The errors in reviewing made it very difficult to determine if I should buy this, so to clarify – this is very clearly a book about Wampanoag life in the 1620s. The one confusion I could see is that a specific date is not given on the title page. However there are four pages of notes outlining the historical and geographical setting so even a cursory glance should clarify when and where this book is set.
“The typical higher education board is 30 percent women, and 10 percent people of color. At Arrupe, 50 percent of our board members are women and 57 percent are people of color.” p. 65
Come to Believe: How the Jesuits are Reinventing Education (Again) – Inside the First Year of the New Arrupe College by Stephen N. Katsouros.
Orbis Books, Maryknoll, New York, 2017.
Non-fiction, 181 pages.
The first year of Arrupe college, a two-year, debt-free Associate’s Degree program aimed at providing low-income, first generation minority college students with a high quality liberal arts education.
A friend recommended this. First, I will mention that this is religious because the author is Jesuit priest. So he talks about homilies and Bible stories and there is a religious motivation behind this college (the name of it is based off of a famous Jesuit apparently). However, I did also feel that this book could be read by non-religious people too. Most of the book is focused on creating the college whether it’s the practicalities or the stories of different students.
“Just outside the city, as the sky seemed to expand and the barren mountain range came into full view, we pulled over to buy two stalks of sugarcane from a street merchant.” p. 122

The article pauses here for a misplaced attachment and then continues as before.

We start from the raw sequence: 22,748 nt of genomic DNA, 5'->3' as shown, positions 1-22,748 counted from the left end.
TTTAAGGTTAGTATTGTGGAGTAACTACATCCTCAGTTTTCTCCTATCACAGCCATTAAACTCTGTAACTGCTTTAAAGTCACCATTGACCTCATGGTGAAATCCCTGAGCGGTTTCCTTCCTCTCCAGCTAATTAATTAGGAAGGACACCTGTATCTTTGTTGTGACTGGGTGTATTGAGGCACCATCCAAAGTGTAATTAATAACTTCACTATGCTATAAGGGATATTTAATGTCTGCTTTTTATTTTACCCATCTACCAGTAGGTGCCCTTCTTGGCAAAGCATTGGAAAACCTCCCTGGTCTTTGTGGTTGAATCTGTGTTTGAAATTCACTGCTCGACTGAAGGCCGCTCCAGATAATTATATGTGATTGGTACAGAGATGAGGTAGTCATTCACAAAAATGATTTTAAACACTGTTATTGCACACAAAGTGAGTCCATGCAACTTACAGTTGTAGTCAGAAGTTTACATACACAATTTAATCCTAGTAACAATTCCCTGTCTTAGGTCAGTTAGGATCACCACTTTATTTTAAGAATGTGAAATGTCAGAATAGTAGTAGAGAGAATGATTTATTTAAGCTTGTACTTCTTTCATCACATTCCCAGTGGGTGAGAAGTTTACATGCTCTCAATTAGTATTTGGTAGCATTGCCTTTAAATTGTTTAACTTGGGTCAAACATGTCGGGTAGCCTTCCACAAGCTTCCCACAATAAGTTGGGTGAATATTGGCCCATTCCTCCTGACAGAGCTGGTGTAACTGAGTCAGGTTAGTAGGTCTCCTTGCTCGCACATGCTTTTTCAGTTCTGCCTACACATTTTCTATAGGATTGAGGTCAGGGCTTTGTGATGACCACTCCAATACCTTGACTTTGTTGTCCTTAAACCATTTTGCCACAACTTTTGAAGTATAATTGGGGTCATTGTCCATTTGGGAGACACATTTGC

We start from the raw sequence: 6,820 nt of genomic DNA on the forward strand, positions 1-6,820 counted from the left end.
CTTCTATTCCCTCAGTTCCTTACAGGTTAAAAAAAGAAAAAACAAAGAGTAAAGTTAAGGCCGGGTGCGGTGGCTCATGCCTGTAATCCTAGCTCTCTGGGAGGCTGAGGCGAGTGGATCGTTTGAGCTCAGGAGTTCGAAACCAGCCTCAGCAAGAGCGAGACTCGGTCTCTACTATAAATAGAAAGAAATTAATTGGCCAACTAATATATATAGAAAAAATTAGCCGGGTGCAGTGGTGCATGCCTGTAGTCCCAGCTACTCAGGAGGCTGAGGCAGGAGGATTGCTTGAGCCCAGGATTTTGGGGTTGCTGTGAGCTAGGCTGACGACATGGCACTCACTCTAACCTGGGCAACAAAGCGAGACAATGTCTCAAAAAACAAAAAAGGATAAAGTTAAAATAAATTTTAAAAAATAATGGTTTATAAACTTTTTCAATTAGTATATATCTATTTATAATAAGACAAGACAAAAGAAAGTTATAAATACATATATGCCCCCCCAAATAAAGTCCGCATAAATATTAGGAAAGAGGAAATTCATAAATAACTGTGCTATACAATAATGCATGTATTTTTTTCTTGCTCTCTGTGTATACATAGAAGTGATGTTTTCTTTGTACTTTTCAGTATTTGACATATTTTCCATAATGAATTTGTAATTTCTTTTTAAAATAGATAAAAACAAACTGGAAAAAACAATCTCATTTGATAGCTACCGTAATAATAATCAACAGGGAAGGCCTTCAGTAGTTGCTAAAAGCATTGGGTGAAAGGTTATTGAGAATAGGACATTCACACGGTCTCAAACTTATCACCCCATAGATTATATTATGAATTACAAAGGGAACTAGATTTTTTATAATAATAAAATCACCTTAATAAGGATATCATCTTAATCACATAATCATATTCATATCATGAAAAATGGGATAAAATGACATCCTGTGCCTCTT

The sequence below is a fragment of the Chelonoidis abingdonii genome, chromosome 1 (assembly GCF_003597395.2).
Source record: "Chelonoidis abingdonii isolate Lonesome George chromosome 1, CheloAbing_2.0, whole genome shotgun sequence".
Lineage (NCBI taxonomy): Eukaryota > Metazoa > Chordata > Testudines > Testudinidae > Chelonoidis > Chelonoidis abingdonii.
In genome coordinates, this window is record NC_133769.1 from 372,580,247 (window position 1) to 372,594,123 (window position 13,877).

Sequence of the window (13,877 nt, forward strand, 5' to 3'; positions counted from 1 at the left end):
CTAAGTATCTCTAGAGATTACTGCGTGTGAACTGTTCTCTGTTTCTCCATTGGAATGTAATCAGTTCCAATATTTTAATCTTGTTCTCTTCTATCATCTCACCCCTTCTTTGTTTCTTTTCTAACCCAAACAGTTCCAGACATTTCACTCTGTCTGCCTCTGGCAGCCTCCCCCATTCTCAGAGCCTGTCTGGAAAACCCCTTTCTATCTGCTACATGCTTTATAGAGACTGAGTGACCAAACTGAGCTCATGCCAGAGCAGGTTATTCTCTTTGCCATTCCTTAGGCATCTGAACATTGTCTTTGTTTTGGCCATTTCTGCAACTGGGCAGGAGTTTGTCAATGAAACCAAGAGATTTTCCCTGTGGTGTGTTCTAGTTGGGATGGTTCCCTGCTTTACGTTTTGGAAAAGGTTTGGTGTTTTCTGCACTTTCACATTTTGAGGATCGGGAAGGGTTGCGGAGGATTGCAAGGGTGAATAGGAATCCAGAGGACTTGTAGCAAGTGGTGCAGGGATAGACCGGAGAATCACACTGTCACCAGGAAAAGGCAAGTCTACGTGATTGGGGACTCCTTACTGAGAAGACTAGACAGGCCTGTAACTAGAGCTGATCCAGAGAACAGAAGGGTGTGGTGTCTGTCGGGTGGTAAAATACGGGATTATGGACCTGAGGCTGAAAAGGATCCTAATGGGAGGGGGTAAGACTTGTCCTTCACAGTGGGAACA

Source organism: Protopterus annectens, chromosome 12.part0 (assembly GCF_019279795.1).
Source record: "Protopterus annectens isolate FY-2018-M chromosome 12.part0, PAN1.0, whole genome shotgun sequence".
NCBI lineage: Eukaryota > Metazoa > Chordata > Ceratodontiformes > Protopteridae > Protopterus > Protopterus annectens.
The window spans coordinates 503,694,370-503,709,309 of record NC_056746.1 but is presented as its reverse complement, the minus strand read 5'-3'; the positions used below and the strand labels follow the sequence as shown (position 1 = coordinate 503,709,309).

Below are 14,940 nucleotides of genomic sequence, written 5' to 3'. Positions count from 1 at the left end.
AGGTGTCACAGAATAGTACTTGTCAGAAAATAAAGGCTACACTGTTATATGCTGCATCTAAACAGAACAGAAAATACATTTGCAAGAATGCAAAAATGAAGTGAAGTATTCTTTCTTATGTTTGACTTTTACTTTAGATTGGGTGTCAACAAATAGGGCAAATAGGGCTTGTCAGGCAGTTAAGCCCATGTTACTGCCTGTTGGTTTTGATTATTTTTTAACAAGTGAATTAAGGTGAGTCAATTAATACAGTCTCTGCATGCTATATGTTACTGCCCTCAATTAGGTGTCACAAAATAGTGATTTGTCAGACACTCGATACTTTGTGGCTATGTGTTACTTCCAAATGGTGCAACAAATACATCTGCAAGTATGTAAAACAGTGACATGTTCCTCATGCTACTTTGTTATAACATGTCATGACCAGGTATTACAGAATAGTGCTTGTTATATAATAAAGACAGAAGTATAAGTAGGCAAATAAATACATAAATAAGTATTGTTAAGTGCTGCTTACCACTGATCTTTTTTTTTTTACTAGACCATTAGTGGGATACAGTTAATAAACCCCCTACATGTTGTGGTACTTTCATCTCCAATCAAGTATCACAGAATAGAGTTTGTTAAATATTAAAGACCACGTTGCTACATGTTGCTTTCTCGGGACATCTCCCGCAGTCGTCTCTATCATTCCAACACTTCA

On That Day, Everybody Ate: One Woman’s Story of Hope and Possibility in Haiti by Margaret Trost.
Koa Books, Kihei, Hawai’i, 2008.
Non-fiction/memoir, 143 pages. n
The story of Margaret Trost’s experiences with Haiti which led to her developing a charity to feed and aid children in partnership with a parish there.
Although I’m trying to focus on Africa this year, I went down a rabbit hole because I got interested in Haiti after seeing Rebecca’s Caribbean reading goal. I’ve seen lots of books around about the earthquake and have even read a few, but I really wanted to read books written before 2010.
Facile’s is excited about his new baby sister, Lucia, but he doesn’t have a gift for her. When he was born, Papa planted a mango tree for him, but now Papa is working in the city. Can Facile plant a tree for Lucia?
First I want to note that this book was published in 2005, so it’s that rare children’s book about Haiti that has nothing to do with the earthquake.
“How does a teenager come to hold such a view? The answer is simple: people taught him.” p. xii
Acts of Faith: The Story of an American Muslim, the Struggle for the Soul of a Generation by Eboo Patel.
Beacon Press, Boston, Massachusetts, 2007.
Adult nonfiction/autobiography, 189 pages.
Part autobiography, part nonfiction, this is the story of Eboo Patel’s life, how it could easily have been so very different, and what he feels is most important for young people today.
This was a very unique read. Patel intersperses the story of his own life with a look at the way various Western minority youth were influenced by religious extremists and carried out various acts of violence.